Management have OK'd a migration of our main Oracle DBs to a virtual machine platform.
Operations say they'll dedicate heavy-duty hardware and only run the DB VMs on it.

I've heard that running DBs on a vm is a no-no because of the extra layer (virtual io + physical io), but the OPS guys say it's super-fast hardware so no problem.

Should a DBA be overly concerned about this move to virtual?

thanks /j-p.

6 Answers 6


"and only run the DB VMs on it"

I've worked at two different shops in which I managed Oracle on VMware, and in both of them sysadmins made the same promise (and, eventually, they did not keep it :)

Apart from wzzrd's warning about oracle not 'officially' supporting instances on virtualized hardware if VM Server is properly configured, powerful enough and does not get bloated with dozens of other VMs performance penalty should not be really noticeable by end users.

It also depends on the type of databases you're virtualizing. OLTPs are usually better suited for virtualization than DSS/DWHs where I/O performance is critical.

I strongly suggest you to ask your manager to let you test the new servers before moving to production, in order to catch possible performance problems early.

Anyway, good luck.



I've run databases in VM with no significant problems (both small live databases and large test/dev ones, though no large live databases to date). Other than the potential official support issue you key, as with a physical DB server, is going to be I/O performance and RAM.

For I/O performance, my experience is that virtual drive never perform quite as well as relevant technology stakeholders claim, but never nearly as badly as the ney-sayers claim. As long as you have a good physical I/O subsystem serving the VMs (a nice shiny RAID10 array of fast drives, for instance) all should be well. All the normal performance tweaks hold out for VMs, like keeping data and logs on separate arrays (or separate drives if using single drives instead of RAID) and temporary data (assuming Oracle has an equivalent to MSSQLs tempdb on another array (some suggest RAID0 for performance, though I'm wary of RAID0 in production use even for temporary data as I don't want the downtime when a drive fails) if you can too. Do your RAID either completely in hardware (with a good RAID controller) or in software on the physical host machine. As daft as it sounds I have seen people recommend doing RAID in the VMs instead...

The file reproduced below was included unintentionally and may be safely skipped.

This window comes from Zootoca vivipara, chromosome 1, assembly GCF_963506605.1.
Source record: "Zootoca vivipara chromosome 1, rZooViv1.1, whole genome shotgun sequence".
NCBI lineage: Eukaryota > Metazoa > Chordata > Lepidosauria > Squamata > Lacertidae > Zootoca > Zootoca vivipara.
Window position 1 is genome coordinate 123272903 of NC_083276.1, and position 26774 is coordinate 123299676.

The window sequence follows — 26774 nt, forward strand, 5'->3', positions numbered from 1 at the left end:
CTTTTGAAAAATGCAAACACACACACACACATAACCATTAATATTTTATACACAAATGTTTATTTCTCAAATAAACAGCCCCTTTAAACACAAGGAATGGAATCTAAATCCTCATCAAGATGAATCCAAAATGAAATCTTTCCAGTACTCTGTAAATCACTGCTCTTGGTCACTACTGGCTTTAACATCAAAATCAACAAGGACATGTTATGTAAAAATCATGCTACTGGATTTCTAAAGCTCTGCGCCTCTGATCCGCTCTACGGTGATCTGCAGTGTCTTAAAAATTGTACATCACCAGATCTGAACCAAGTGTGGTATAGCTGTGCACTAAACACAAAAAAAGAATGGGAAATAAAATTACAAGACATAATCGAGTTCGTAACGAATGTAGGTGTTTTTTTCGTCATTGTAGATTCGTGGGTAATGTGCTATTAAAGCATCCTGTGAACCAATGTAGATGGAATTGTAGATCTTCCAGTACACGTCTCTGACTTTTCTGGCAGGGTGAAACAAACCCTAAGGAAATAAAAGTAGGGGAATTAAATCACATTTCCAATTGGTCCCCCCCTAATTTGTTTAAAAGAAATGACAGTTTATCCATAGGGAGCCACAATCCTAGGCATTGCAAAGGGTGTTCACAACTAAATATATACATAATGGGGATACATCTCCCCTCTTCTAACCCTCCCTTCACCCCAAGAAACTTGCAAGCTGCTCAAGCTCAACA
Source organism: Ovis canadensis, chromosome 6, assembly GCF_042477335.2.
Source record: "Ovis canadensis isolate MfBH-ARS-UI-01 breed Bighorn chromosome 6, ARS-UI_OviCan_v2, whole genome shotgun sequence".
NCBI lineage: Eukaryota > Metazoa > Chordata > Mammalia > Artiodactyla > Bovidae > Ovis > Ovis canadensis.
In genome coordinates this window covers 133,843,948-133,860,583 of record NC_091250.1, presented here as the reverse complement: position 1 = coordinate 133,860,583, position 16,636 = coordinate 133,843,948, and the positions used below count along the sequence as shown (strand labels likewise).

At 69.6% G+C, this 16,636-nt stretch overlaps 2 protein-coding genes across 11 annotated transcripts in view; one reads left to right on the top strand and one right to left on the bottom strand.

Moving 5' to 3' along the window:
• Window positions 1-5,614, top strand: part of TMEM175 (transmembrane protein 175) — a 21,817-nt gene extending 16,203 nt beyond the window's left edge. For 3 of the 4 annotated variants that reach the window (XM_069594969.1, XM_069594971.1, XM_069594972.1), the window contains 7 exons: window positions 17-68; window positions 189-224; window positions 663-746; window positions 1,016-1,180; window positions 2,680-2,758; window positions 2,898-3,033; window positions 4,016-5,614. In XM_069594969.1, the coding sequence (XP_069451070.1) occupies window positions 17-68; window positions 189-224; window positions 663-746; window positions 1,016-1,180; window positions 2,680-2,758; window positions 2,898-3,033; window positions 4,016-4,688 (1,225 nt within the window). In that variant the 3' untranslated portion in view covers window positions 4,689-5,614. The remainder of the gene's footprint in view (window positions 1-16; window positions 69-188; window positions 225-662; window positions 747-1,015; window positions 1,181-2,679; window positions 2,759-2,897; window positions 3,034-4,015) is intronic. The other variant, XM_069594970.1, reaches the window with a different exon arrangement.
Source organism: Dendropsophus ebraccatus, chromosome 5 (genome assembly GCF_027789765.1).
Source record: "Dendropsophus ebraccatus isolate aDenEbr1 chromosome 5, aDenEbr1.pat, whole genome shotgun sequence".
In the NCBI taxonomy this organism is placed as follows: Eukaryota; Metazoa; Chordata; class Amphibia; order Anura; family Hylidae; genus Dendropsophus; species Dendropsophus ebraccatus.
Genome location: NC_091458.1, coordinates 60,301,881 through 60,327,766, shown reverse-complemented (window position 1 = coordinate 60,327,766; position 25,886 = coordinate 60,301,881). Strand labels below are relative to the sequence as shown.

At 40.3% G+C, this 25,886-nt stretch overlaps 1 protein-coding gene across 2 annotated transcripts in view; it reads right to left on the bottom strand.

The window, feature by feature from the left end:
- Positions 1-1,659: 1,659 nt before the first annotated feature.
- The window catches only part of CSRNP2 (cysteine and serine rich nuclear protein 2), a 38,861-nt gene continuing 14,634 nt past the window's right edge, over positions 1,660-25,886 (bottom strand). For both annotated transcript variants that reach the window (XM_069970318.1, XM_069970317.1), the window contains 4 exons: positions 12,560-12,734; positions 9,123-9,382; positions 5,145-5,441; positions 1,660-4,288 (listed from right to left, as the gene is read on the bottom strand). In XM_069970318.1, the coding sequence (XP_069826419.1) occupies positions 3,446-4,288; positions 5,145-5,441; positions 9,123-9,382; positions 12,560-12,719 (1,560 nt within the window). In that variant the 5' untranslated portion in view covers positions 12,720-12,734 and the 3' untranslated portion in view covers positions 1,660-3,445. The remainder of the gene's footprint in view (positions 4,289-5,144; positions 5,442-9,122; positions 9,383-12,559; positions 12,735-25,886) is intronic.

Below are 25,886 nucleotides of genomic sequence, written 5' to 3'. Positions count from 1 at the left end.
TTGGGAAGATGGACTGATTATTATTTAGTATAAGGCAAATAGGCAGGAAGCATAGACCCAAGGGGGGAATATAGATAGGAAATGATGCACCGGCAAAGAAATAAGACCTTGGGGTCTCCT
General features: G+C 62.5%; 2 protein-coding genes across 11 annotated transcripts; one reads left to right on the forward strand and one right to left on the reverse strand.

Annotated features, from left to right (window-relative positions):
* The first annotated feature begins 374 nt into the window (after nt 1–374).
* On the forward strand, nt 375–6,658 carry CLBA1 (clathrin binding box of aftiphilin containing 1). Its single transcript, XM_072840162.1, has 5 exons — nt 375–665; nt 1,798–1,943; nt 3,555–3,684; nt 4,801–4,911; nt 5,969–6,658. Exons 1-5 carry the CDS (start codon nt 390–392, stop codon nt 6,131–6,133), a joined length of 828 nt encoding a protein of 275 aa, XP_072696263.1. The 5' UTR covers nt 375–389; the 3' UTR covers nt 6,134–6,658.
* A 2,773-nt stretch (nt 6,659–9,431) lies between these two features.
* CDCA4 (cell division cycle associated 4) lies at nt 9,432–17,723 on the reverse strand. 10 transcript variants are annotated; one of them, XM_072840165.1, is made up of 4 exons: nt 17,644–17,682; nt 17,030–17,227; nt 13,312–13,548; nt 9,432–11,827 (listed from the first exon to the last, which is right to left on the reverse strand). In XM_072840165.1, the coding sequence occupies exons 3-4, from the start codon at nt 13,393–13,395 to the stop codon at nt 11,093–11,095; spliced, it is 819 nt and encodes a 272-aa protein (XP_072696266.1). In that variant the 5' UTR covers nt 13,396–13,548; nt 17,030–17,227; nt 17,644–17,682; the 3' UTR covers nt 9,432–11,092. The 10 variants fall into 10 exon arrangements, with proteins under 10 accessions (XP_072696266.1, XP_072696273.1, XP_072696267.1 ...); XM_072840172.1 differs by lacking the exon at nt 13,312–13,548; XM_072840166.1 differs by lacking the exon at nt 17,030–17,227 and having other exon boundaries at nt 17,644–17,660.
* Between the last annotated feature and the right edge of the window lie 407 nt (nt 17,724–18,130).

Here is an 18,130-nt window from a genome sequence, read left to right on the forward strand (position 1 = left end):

For RAM, just give the DB VMs as much as you can and make sure it is dedicated to them and won't be swapped by the host.

IMO: databases work in VMs and certainly perform well enough if you have the hardware to serve them and don't overcommit the hardware (two database running VMs that see significant load will cause more I/O load then one database server handling the same content as the two instances can't manage RAM and I/O ordering between themselves, where a single DB server instance can juggle resources between jobs as needed).


In addition to @Fran's comment, make sure that your application vendor will support it, too.

I know that the vendor I worked for before my current job will not support the entire product if Oracle is not installed on a "supported" platform. That makes a multimillion-dollar tool more-or-less useless if you need help.

Just a word of caution :)


As long as the IO under the database is fast enough, and you've got access to enough vCPUs and RAM you'll be fine. If you have a SAN behind the VMware systems and you need faster speed they can present LUNs directly to the guest either via iSCSI, or via raw device mapping where the LUN is presented to the hosts, then the hosts give the raw device to the guest OS directly. This lets the guest format the LUN as it needs and takes away the extra device layer.

(This works for all databases.)


Not because the fact that the virtual hardware is possibly a bit slower: that's only a couple of percents, if we may believe the benchmark people from Red Hat and VMware (etc.) or throwing at us.

Maybe though because the Moloch Oracle does not support virtualized hardware beneath their databases. Otoh, I hear that they can be 'coerced' into supporting it, given the proper tactics. Let us know what you end up doing.

We actually have a lot of Oracle databases running on ESX, but those are not production databases.


If you're able, try and keep the actual data and logs on a physical drive. Other than that, Go with wzzrd's suggestion.

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